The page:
Friday, January 28, 2011

Gramaphone/Phonograph

Also in my collection, there is a Gramaphone sitting on my bedside table. This is actually a "Frankenstein" set assembled by me with parts from different Gramaphones. The gold coloured horn is actually a modern remake as the original horn was damaged beyond repair. The base however, is an original vintage item, which is estimated at about 50-60 years old.

The phonograph, record player, or gramophone is a device that was most commonly used from the late 1870s through the 1980s for playing sound recordings.

Usage of these terms is not uniform across the English-speaking world (see below). In more modern usage, this device is often called a turntable, record player, or record changer. When used in conjunction with a mixer as part of a DJ set up, they are often called decks.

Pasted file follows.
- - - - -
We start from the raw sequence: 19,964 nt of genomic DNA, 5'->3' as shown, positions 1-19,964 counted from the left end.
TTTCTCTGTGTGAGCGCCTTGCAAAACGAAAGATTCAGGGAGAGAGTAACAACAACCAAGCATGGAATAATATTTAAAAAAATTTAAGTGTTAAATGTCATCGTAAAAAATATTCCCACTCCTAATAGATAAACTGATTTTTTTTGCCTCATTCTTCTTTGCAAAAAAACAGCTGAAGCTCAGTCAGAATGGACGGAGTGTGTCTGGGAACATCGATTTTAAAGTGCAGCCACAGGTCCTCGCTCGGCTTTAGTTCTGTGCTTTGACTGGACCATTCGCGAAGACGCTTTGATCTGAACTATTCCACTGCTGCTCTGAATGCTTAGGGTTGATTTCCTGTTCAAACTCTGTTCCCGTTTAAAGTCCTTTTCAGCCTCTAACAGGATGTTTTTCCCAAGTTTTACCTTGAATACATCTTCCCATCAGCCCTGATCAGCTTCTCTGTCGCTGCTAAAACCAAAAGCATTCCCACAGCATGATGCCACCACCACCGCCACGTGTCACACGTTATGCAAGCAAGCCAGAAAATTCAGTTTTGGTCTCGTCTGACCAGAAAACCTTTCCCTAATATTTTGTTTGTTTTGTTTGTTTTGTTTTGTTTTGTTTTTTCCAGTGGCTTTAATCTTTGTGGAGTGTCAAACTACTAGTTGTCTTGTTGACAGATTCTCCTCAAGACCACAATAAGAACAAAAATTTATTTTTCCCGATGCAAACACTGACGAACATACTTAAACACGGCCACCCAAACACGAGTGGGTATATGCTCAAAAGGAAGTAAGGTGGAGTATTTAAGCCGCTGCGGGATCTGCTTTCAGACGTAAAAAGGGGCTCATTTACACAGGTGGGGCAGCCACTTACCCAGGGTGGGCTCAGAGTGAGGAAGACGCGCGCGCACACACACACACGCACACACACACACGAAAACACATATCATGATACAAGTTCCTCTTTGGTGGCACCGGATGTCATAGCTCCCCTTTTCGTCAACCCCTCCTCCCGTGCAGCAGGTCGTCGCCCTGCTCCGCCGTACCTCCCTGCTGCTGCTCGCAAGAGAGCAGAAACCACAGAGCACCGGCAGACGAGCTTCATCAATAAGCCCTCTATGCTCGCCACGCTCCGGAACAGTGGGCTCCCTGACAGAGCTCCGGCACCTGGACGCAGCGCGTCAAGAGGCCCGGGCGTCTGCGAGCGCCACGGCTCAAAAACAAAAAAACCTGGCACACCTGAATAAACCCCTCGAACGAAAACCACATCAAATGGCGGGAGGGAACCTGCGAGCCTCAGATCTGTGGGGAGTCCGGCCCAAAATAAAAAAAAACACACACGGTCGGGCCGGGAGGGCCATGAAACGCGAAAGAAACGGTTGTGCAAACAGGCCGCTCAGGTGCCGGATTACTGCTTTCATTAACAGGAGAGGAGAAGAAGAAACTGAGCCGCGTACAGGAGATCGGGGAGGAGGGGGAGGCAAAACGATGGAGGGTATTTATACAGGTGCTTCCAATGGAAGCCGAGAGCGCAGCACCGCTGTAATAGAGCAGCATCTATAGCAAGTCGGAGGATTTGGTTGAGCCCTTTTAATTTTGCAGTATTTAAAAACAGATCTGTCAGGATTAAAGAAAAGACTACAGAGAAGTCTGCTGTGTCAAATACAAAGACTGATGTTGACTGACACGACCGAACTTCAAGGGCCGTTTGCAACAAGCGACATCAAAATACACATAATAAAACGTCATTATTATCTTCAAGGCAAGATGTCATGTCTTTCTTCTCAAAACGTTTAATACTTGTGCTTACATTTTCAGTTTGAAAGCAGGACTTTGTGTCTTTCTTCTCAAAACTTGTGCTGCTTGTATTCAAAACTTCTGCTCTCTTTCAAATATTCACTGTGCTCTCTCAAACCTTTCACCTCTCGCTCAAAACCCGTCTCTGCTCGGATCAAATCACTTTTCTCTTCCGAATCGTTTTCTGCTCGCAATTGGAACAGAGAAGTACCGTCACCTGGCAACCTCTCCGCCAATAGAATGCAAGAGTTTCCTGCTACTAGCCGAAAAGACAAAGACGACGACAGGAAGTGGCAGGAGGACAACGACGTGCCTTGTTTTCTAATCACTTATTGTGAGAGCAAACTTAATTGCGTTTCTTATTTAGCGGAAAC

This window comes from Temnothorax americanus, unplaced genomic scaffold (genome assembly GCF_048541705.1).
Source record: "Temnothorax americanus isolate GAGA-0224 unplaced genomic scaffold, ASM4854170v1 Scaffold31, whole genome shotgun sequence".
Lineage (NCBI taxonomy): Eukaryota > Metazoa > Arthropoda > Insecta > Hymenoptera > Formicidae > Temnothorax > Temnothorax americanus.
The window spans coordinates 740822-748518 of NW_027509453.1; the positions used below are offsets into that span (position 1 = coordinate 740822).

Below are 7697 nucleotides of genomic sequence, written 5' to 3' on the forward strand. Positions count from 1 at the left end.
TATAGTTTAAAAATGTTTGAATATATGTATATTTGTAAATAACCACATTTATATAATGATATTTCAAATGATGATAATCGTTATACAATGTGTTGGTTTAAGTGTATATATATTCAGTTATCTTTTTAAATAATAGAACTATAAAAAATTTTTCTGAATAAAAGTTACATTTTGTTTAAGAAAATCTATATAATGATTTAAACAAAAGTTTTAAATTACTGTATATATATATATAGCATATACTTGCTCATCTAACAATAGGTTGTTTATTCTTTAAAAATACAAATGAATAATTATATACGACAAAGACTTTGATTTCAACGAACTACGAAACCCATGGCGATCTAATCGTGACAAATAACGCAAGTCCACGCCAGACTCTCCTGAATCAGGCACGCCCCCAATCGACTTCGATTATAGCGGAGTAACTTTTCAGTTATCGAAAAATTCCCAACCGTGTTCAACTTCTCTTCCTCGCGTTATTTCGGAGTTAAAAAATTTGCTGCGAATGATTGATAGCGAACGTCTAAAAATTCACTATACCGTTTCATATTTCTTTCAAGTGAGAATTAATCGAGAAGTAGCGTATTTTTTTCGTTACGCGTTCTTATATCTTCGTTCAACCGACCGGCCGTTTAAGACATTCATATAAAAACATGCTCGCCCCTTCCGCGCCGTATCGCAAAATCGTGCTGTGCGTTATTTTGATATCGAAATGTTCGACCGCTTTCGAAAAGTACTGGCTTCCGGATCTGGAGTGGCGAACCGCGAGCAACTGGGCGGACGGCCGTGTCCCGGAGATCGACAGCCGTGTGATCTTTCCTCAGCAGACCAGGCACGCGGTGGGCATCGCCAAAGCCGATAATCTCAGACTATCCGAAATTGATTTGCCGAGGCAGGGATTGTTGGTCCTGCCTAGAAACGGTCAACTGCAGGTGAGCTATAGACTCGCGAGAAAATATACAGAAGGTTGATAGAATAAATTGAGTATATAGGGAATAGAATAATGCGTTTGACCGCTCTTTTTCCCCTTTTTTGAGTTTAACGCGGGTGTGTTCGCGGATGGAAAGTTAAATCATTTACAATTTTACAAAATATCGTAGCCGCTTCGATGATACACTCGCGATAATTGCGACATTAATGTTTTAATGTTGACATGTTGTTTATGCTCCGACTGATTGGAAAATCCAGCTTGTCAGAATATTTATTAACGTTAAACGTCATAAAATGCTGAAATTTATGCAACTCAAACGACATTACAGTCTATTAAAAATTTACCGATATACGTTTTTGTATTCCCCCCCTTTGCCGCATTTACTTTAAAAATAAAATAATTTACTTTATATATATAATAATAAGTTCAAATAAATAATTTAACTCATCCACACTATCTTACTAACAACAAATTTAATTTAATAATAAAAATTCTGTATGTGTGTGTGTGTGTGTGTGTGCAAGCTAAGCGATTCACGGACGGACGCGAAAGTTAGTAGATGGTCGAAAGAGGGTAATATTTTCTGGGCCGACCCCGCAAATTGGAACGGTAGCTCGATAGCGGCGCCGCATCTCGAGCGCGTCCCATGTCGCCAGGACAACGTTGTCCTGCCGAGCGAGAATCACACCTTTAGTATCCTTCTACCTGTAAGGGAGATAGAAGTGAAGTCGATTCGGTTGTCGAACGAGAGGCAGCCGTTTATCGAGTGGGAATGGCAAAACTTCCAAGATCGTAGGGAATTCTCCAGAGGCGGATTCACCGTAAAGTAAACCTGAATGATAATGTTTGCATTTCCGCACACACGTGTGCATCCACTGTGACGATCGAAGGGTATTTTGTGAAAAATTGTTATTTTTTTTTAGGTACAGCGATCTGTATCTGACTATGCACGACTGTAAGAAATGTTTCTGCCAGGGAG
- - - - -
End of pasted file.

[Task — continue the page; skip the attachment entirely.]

The term phonograph ("sound writer") is derived from the Greek words φωνή (meaning "sound" or "voice" and transliterated as phonē) and γραφή (meaning "writing" and transliterated as graphē). Similar related terms gramophone and graphophone have similar root meanings. The coinage, particularly the use of the -graph root, may have been influenced by the then-existing words phonographic and phonography, which referred to a system of phonetic shorthand; in 1852 The New York Times carried an advertisement for "Professor Webster's phonographic class", and in 1859 the New York State Teachers' Association tabled a motion to "employ a phonographic recorder" to record its meetings.


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